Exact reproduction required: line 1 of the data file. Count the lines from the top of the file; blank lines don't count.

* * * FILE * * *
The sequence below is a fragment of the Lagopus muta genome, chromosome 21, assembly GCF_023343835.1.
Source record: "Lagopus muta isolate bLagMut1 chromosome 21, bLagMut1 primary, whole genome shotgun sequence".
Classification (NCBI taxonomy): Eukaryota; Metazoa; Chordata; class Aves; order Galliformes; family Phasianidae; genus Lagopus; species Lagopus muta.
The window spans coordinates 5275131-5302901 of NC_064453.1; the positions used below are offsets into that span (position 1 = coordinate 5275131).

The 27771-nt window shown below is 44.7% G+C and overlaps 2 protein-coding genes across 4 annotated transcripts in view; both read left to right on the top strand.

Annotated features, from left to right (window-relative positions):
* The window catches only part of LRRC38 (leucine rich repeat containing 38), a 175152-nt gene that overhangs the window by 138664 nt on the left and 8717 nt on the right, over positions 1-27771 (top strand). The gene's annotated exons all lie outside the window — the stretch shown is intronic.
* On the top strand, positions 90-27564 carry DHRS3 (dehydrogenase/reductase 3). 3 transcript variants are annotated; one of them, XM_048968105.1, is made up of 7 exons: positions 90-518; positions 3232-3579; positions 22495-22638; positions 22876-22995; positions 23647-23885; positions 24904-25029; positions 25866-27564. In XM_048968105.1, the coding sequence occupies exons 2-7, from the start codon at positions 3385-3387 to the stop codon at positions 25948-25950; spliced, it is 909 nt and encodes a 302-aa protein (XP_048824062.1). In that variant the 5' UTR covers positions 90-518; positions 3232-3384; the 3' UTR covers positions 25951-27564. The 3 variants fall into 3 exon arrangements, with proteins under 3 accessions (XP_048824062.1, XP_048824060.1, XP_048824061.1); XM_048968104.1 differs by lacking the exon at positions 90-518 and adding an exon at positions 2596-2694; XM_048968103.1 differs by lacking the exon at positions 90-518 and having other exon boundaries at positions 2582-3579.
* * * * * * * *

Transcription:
The sequence below is a fragment of the Lagopus muta genome, chromosome 21, assembly GCF_023343835.1.